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What Is ARIA Even For? (video player)

Transcript ↓

Let’s talk about W A I (hyphen) A R I A, or Web Accessibility Initiative (hyphen) Accessible Rich Internet Applications for long.

What is ARIA really? And how exactly does it make you rich?

In WebAim’s survey of 1 million home pages, they found that pages including ARIA—a technology designed specifically to make web pages more accessible—actually had 11.2000 more accessibility errors on average than without. Understandably, this prompted a great many people to pick up their pitchforks and begin chanting:


Is ARIA bad for accessibility? No, it’s v good, but only if you use it correctly. That’s what this video is all about.

To understand ARIA, you first have to understand semantic HTML (or “hootmal”). The difference between a semantic HTML element and an unsemantic one is that the semantic one has meaning that can be read and acted upon by a machine, such as this one first programmed by A WOMAN.

For example, a computer that encounters an <h1> element knows it represents a “first-level heading” and should have an appropriately large, bold font style.

Semantic HTML isn’t just for adding user agent styles you never fucking wanted in the first place and will no doubt override with your own CSS (or “s ssss”). Because web pages aren’t just typeset text, like the book Harry Potter and the Pensioner of Azkaban by Robert Galbraith is just typeset text. They are structures that we navigate, and interfaces that we activate.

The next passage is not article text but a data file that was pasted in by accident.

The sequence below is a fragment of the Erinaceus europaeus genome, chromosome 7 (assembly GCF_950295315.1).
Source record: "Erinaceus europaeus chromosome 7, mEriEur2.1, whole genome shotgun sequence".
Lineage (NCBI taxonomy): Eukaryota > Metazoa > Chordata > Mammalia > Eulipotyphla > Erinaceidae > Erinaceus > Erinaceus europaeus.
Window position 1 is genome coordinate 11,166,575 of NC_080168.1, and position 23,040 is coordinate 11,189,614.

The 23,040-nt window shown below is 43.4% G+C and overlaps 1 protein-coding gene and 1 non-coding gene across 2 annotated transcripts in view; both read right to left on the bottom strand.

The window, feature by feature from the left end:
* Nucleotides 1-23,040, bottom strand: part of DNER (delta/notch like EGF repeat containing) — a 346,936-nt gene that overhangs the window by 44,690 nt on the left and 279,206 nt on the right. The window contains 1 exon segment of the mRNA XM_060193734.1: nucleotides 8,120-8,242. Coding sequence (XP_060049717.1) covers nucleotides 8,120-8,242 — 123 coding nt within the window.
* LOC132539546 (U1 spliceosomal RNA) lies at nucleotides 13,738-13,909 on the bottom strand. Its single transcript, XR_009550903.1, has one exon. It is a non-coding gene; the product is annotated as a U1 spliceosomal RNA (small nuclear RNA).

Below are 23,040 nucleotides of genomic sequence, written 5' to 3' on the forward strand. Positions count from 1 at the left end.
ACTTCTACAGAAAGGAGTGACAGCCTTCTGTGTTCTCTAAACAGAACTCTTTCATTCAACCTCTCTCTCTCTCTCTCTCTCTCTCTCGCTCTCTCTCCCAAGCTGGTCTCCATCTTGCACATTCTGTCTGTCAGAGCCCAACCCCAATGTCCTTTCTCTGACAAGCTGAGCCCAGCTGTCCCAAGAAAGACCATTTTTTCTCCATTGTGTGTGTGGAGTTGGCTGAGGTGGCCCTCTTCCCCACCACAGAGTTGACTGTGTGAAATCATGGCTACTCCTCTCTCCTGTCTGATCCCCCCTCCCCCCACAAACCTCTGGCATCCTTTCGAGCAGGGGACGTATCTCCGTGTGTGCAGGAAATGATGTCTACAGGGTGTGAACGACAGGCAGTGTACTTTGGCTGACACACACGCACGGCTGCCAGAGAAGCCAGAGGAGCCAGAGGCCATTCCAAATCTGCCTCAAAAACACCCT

One way of making this navigation and activation accessible is to make these things compatible with tools like screen readers. Where the HTML is just text and unsemantic elements, that’s all the screen reader gets. With a careful use of semantic HTML, the screen reader can identify important parts of the interface and provide shortcuts between them.

It’s all about cues. Not this kind (pool cue). And definitely not this kind (QAnon). It’s about converting visual cues into non-visual ones.

But if we have semantic HTML already, why do we need ARIA? Or, to put it another way, “WAI?”

In brief, ARIA is another way of giving your HTML semantics. It’s a supplement, like Horny Goat Weed.

If your goat is already stoned and horny, you do not need to give him any Horny Goat Weed supplement. Similarly, If your HTML is already suitably semantic, you do not need to add ARIA on top. It’s redundant.

But you can use ARIA to add semantics where they are missing. For example, text that looks and is used like a first-level heading, but doesn’t use the <h1> element, would benefit from the ARIA attributes role="heading" and aria-level="1".

<div class="heading-1" role="heading" aria-level="1">Welcome to my web page</div>

Of course, you could just change the underlying element, which would save a lot of characters. So... yeah.

You can also use ARIA to take away semantics that shouldn’t be there. A classic example is the layout table: a data table repurposed just to achieve a visual layout. Using role="presentation" on the outer <table> element removes the table semantics.

<table role="presentation">
  <!-- a layout of some sort -->

Technically, layout tables should have been eradicated circa 2002. So, if you do encounter one, say, encased in fossilized tree resin or similar, please do not try to extract and revive it. That would be a f**king disaster.